4 stars In the vein of the best melodic albums by Styx (a band which is closer to their spirit and sense of melody as well) and sometimes resembling also the mood of Kansas, the present new issue by Saga is not equal to their best album of the nineties ("Generation 13th"), but it's worth checking out at least! First of all the production is excellent as usual, but especially this time the work of synths is executed with the greatest care for detail, by means of the best technological devices. Beyond our imagination, this "Trust" is one step closer to the best proto-type of such an important sound engineering. Therefore their singer Michael Sadler has recently become well aware of the importance of his role: his vocalism implies that their melodies must be supported by his strong interpretation!!

Secondly, the remarkable guitar job performed by Ian Critchon is able to increase all the credits of Saga, among the several new melodic pop progressive bands of the world (Styx, Enchant, Collage and so on), because these latter often miss the impact of the harmonic guitar parts invented by Ian. Of Course Saga has always performed a melodic and commercial pop progressive music genre, which is far away for instance from the mood of some experimental progressive rock bands such as Glass Hammer, After Crying, A Triggering Myth, relatively speaking; nevertheless the goal of Saga has been successfully achieved once again, thanks also to their clever arrangements!! Besides the special effects inside That's As Far As I'll Go", the pleasan t melodic ballad "My Friend" and especially the impact of "On the Other Side", one of the best tracks, are quite memorable. At the end I could remember their job, after their pretty chorus within "It's Your Life", but above all the "interlacement" of the melodies created by their synths will stand alone as the best "trademark" of Saga ever.

The best album for your lightest and relaxed moments!!

Score: from 3 to 4 stars

Review by debrewguy
SPECIAL COLLABORATOR Honorary Collaborator
3 stars Some may think they know what the contents will be when you pick up a Saga album . Pomp Rock with dashes of AOR and or Pop depending on the time period.

However, on their best releases, the group manages to forge a sound all their own that is more than that, and hard to describe. It's easy to identify, yet, there are always additions, changes, aspects that are muted or mutated from one album to another.

So what's the overview on this one - heavier, not just guitar-wise, but also in the keyboard sounds. If it wasn't for the fact that it wasn't released in 2006, I'd have no problem being convince it was released in the 80s, during the heydays of Arena Rock. And a good Arena rock album it is.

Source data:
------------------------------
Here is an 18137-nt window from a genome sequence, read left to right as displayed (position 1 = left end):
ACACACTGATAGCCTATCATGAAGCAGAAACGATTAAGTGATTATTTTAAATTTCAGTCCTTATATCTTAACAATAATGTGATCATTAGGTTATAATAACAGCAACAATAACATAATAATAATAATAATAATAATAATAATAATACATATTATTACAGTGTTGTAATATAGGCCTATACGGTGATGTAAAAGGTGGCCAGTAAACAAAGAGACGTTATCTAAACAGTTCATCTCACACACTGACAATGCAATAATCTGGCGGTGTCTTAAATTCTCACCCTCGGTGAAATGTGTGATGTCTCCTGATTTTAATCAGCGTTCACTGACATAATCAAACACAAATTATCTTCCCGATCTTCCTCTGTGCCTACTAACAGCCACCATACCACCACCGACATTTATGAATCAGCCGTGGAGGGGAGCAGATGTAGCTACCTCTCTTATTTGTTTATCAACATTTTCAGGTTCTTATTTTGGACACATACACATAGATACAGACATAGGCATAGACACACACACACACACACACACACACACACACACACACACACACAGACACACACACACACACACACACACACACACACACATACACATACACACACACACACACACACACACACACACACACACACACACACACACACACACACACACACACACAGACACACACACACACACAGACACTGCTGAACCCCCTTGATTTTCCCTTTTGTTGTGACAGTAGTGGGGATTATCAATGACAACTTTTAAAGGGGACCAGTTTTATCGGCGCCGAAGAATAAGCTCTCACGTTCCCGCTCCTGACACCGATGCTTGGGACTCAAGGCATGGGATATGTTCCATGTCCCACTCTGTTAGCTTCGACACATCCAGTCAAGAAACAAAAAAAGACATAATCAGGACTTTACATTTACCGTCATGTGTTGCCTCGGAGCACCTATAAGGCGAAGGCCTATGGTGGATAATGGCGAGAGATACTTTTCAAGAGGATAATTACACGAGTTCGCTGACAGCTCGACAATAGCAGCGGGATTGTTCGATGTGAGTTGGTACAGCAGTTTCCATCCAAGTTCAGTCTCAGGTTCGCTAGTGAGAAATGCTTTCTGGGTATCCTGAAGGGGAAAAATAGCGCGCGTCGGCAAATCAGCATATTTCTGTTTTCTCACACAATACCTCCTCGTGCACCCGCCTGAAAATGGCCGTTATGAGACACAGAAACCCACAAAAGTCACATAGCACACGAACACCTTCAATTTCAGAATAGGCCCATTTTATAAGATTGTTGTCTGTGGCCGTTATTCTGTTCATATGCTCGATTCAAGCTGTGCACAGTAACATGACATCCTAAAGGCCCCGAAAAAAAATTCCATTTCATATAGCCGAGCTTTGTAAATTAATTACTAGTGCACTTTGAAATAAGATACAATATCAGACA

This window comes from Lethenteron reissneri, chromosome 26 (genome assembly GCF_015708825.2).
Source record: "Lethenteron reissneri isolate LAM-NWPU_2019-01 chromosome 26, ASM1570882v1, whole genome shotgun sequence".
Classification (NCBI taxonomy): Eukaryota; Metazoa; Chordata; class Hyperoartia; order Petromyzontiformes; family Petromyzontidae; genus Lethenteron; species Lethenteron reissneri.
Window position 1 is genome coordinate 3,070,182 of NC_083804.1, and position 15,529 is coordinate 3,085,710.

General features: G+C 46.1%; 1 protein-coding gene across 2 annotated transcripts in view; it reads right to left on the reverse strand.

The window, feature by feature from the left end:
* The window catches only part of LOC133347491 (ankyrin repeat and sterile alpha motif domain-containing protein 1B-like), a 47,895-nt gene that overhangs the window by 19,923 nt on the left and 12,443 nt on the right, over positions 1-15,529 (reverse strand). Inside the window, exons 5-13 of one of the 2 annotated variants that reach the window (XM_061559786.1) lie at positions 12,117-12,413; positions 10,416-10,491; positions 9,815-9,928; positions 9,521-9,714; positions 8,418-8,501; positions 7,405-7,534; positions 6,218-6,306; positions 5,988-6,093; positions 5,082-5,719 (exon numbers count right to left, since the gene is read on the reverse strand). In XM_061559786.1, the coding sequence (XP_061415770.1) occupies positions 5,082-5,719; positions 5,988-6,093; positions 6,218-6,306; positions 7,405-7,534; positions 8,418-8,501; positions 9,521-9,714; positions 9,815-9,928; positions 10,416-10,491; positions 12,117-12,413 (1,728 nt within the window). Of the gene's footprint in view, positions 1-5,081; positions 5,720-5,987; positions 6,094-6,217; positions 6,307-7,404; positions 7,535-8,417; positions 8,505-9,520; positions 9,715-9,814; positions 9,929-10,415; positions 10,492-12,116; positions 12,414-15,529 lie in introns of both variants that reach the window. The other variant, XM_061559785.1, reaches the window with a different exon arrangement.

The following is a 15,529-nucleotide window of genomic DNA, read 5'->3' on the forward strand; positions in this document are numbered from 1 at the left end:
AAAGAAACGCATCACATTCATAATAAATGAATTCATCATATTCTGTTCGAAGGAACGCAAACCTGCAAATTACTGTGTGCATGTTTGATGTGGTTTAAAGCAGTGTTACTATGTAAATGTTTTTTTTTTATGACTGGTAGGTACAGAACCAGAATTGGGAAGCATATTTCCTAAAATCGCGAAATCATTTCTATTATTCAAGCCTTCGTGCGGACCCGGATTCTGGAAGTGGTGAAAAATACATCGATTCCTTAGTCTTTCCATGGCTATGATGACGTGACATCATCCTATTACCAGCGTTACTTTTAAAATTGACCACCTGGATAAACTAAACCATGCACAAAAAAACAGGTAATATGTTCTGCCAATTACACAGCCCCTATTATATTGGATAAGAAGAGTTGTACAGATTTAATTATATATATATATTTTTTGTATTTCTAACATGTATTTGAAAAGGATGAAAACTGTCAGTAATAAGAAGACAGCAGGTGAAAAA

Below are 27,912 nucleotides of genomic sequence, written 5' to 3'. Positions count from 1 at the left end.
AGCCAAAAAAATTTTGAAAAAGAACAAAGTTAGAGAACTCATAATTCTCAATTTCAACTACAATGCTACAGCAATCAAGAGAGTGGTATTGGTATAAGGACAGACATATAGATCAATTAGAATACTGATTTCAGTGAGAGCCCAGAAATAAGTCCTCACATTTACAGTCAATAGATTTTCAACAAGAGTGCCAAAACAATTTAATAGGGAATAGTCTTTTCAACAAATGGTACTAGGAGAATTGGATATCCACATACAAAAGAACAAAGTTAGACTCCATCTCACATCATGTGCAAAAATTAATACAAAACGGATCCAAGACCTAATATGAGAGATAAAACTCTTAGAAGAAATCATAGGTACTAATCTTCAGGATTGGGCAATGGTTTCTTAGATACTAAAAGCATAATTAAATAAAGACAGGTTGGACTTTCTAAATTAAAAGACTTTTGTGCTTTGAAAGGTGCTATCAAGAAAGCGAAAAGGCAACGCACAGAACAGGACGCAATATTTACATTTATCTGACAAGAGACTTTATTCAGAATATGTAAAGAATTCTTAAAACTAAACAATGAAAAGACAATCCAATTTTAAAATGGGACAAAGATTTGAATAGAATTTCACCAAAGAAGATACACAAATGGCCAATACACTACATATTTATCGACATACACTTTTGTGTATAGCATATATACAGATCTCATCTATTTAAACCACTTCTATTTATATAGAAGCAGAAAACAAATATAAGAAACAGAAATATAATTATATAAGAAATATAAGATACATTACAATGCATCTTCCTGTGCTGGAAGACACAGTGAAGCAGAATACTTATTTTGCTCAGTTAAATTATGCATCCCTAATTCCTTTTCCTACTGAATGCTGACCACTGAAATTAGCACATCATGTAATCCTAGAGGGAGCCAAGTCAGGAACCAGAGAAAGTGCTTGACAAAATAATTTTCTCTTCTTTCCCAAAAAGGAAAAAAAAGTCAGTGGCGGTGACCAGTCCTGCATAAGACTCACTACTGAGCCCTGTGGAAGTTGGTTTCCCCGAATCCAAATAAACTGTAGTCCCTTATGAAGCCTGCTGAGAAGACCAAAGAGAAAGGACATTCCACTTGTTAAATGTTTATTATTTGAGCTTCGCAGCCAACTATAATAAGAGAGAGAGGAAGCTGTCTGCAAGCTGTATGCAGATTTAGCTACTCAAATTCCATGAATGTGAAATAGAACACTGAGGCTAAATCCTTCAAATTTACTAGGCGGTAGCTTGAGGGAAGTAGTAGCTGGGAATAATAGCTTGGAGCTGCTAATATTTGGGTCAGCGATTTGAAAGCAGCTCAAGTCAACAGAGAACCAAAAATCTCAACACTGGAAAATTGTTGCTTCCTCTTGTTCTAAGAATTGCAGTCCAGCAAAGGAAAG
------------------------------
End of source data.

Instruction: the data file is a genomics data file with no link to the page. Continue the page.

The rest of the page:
Trust, the title song, reminds me of mid period Rush with the big guitars, and the swooshing synths in the back. Footsteps in the Hall bring them back to songs like How Long & Compromise. That's As Far As I'll Go, the album opener is probably the most symbolic song as far as the whole package goes. Gilmour's keyboards, Crichton's guitars, Sadler's soaring vocals.

It's not that Saga has covered new ground here. And they have put out more interesting albums. But in a career spanning 16 studio albums over 30 plus years, I'd dare anyone to name more than a few acts that have been as consistent, and have regularly delivered albums that their fans consider band classics.

And so, while I give it a 3 only, I admit that the Saga fan will find much to enjoy here. And if you're just starting to get into their collection, this one won't disappoint.

Review by SouthSideoftheSky
3 stars Back to the shadows?

Trust seems to be a popular album here on PA, and it is indeed another good Saga album, but in comparison with the two albums that surrounded it - 2004's Network and 2007's 10.000 Days - Trust is actually a less good album in my opinion. This album does indeed feature all the usual Saga trademarks - some of which I like a lot and some of which I don't like very much. The typically catchy songs are occasionally just too catchy for me here; too cheerful and superficial to be fully enjoyed. The overly anthemic and repetitive chorus of I'm Ok, for example, is hard to stomach. Such generic words are just not worthy of that kind of display. I liked the previous Network and even more so the follow-up 10.000 Days, two albums that were slightly darker and more serious. I also think that especially 10.000 Days was also more progressive than Trust is.